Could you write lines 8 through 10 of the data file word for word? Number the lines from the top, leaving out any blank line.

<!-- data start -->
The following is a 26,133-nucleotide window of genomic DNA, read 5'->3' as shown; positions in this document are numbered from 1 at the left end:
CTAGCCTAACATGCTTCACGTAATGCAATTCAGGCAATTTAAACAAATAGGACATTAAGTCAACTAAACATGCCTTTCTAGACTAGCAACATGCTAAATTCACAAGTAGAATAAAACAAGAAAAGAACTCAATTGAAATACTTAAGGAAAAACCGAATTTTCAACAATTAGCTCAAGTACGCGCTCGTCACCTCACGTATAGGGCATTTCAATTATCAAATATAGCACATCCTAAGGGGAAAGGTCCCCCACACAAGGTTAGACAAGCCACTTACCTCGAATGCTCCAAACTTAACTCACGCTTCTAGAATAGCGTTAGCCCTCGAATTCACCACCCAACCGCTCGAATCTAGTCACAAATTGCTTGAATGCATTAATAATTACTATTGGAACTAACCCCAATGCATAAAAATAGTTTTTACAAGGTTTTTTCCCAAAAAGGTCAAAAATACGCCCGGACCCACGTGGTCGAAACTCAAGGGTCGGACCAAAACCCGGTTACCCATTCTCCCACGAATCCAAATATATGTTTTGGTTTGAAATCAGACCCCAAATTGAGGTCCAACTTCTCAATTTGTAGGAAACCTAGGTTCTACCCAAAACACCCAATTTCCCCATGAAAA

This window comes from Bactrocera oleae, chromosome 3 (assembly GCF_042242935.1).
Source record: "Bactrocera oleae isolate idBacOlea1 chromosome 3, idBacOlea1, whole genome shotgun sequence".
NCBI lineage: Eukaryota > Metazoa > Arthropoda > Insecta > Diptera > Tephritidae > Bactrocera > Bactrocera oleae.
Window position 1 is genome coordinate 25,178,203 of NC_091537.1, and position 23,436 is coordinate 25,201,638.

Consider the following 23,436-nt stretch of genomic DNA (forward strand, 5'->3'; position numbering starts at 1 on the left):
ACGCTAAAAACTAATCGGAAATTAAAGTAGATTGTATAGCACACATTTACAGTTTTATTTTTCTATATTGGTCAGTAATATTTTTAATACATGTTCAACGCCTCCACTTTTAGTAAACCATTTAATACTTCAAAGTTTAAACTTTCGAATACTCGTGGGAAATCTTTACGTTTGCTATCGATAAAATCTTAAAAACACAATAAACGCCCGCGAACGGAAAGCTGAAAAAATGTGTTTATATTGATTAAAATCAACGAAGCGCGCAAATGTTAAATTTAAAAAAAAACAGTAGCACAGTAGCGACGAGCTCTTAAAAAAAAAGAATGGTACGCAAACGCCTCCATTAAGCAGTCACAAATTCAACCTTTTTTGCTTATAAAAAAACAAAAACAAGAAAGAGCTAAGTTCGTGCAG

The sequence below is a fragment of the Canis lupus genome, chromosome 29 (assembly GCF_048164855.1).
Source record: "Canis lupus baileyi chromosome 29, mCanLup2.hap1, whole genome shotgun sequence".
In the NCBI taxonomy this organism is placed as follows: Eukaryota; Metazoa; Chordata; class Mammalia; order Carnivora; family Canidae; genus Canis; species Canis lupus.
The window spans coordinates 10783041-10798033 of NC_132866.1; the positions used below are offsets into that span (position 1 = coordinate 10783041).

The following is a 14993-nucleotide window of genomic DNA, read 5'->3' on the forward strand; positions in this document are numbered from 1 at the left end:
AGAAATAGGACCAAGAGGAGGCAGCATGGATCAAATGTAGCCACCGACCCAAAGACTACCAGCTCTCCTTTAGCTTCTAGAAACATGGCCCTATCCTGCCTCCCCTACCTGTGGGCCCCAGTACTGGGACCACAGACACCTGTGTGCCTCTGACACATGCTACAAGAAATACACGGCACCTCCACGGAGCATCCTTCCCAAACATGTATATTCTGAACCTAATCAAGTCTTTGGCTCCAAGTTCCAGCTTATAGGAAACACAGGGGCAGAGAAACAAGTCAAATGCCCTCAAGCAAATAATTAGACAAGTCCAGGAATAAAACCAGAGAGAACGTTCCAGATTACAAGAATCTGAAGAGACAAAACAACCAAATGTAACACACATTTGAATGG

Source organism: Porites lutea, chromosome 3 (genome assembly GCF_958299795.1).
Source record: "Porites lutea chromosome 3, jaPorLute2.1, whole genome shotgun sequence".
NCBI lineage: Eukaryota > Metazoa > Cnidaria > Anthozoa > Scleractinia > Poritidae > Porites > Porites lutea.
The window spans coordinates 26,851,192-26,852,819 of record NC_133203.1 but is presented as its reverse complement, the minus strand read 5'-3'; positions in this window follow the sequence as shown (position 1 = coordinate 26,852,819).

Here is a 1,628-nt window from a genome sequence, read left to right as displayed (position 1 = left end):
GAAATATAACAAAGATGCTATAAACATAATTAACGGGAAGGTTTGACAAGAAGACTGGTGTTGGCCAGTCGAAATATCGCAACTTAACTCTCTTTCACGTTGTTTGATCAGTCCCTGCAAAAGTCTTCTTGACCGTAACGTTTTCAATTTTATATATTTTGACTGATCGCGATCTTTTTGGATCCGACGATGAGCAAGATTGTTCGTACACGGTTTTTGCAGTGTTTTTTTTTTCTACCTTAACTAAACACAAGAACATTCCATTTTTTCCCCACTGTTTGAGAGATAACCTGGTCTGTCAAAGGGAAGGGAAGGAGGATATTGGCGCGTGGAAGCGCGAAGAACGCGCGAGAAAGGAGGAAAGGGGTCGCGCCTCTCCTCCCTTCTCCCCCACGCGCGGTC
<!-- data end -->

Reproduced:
ACGCTAAAAACTAATCGGAAATTAAAGTAGATTGTATAGCACACATTTACAGTTTTATTTTTCTATATTGGTCAGTAATATTTTTAATACATGTTCAACGCCTCCACTTTTAGTAAACCATTTAATACTTCAAAGTTTAAACTTTCGAATACTCGTGGGAAATCTTTACGTTTGCTATCGATAAAATCTTAAAAACACAATAAACGCCCGCGAACGGAAAGCTGAAAAAATGTGTTTATATTGATTAAAATCAACGAAGCGCGCAAATGTTAAATTTAAAAAAAAACAGTAGCACAGTAGCGACGAGCTCTTAAAAAAAAAGAATGGTACGCAAACGCCTCCATTAAGCAGTCACAAATTCAACCTTTTTTGCTTATAAAAAAACAAAAACAAGAAAGAGCTAAGTTCGTGCAG

The sequence below is a fragment of the Canis lupus genome, chromosome 29 (assembly GCF_048164855.1).
Source record: "Canis lupus baileyi chromosome 29, mCanLup2.hap1, whole genome shotgun sequence".